I spoke to Chris on New Year’s day after learning of Evans’ death. Obviously, I won’t reveal the details of that personal conversation in a blog post save for this one point. On their working relationship over the years, Baker said he believed they had accomplished things together that they would not have achieved separately.  Is that not the exact definition of a successful management partnership?

Grade 1 winner Christmas Kid at Colonial Downs

Each year, Evans created a business plan for the farm and each year Evans and Baker set about executing it. The results have been astonishing. Not only has the Casanova nursery produced top horses at the track year after year, but they have also sold millions of dollars’ worth of stock at the prestigious Keeneland and Saratoga Sales in Kentucky and New York.

Why, you might ask, would a horse breeder sell some of his finest horses (including the champion St. Liam) at auction when they could turn out to be the next Kentucky Derby or Breeders Cup winner? The answer is simple, because that was the plan, and the plan was developed by a savvy businessman who knew that racing alone would not likely generate enough revenue to sustain his dogged pursuit of quality or the long-term viability of such a far-reaching operation.

Each year Spring Hill produces millions in purse earnings and sales revenues – a rare double in the racing world. But, unlike many other major breeders, Evans doesn’t just sell the culls from his herd. He purposely takes horses to the market that he and Baker believe will appeal to buyers and generate revenue for the farm – horses they otherwise would prefer to keep and race under Evans’ well-known yellow and black silks. They tried to sell Quality Road as a yearling, and when he failed to meet his carefully considered reserve, they took him home and won $2.2 million. So they got it right coming and going. Evans has consistently poured that money back into his farm and it shows.

Grade 1 winner Yonaguska

Horse racing is a tough business. In order for your horse to win everyone else’s horse has to lose. This creates some bad feelings between the participants and a bad habit of complaining about others’ success. This negative situation – a direct result of human nature – gets intensified when the “little guys” think the “big guys” have an advantage.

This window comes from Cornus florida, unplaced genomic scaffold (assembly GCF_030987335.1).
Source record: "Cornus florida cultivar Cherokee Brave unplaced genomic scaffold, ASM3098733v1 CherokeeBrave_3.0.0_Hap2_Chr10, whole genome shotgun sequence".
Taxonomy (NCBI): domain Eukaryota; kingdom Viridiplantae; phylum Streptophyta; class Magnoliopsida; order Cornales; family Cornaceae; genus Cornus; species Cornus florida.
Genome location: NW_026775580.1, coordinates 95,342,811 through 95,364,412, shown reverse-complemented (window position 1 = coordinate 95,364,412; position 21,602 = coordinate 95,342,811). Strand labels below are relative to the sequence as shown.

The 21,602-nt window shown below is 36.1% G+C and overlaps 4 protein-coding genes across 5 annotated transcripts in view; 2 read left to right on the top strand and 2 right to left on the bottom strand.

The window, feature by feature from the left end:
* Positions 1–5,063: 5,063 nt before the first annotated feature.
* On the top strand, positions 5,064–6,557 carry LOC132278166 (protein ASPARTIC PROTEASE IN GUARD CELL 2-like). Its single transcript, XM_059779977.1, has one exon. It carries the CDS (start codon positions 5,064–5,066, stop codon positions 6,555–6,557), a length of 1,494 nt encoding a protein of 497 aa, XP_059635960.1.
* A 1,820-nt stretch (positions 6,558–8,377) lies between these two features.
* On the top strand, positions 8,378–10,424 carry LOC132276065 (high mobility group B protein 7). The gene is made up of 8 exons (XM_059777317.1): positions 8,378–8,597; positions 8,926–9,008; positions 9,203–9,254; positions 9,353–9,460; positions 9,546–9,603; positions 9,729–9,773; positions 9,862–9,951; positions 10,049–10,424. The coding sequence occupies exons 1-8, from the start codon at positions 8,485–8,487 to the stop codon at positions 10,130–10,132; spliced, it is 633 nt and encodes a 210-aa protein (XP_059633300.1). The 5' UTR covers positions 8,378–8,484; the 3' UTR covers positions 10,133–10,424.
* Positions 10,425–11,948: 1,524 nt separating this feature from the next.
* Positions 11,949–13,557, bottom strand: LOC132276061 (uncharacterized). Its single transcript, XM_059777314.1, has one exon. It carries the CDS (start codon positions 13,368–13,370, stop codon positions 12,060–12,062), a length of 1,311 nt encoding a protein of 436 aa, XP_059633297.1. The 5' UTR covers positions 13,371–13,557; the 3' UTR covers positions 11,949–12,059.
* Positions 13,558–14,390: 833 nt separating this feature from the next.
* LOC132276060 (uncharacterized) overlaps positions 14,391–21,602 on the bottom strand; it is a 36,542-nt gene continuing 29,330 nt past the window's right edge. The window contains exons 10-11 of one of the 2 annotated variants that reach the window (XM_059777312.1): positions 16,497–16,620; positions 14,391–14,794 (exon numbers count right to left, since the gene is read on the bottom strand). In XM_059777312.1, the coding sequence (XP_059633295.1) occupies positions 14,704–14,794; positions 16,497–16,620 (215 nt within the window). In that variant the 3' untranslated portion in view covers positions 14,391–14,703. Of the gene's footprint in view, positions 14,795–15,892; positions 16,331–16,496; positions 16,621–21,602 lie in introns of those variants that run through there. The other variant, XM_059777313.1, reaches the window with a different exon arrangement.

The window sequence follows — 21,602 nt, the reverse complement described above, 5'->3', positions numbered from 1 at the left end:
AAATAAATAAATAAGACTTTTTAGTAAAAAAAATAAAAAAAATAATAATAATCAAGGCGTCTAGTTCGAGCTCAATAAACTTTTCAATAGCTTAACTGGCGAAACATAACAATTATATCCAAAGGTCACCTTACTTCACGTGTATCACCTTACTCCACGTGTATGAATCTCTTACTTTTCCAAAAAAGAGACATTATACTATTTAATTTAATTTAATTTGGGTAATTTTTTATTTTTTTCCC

As a result, it was not unusual to hear other owners and breeders (both from Virginia and from other state’s nationwide) grouse about the Ned Evans of the world. “He’s so rich, of course, he wins,” they would naively complain. Believe me, that’s not how it works.

Yes, Evans enjoyed a statistical advantage simply because he produced so many foals, but that was no guarantee that any of them could run.  Evans maintained as many as 90 mares as he believed it took that many to have 30 top mares.  The total moved over the years, but Evans was realistic about the fact that only one-third of the broodmare band would be top producers.  This theory is so simple and yet so fewer breeders with the resources to do so have ascribed to it over the years.

Grade 1 winner Cat Moves and her stablemate Light Green

In the long run, what Ned Evans did in theory was simple. What he did in reality was extremely complicated. The simple part is that he took his resources and applied them intelligently to create sustained success.

He made a plan and he followed it. He studied the industry and his horses intensely and he applied what he learned one year to his plan for the next. He hired good people and he listened to them. He reinvested wisely and he never lost sight of his goal to breed great horses.

In short, Ned Evans did exactly what we wanted him to do.

He ran a working farm utilizing almost 3,000 acres for agricultural purposes.  In our rapidly urbanizing world, that’s a grand accomplishment. He employed from 30 to 40 people depending on the season. He invested millions in the local economy purchasing supplies and materials for his horses, his farm, his people and his beloved Jack Russells. He paid taxes – lots and lots of taxes.

So basically, Ned Evans did everything a good citizen and successful business owner should do. And he did it all very quietly.

Longwood Foaling Barn at Spring Hill Farm

So somewhere in this world there are probably people who were very close to Ned Evans and they may come forward and tell you stories about this incredibly accomplished man. That said, if they honor the type of man Evans was (very private), I wager they won’t.

In a magazine article from 2005, Chris Baker endeavored to explain his boss’ role in making Spring Hill the success that is. “We all have specific roles, but it starts with Mr. Evans, and the vital role he plays. He’s the only one who can’t be replaced.”

That said, Edward P. “Ned” Evans’ footsteps may have been quiet, but the footprints he left behind are quite deep and all but impossible to replace. – Glenn Petty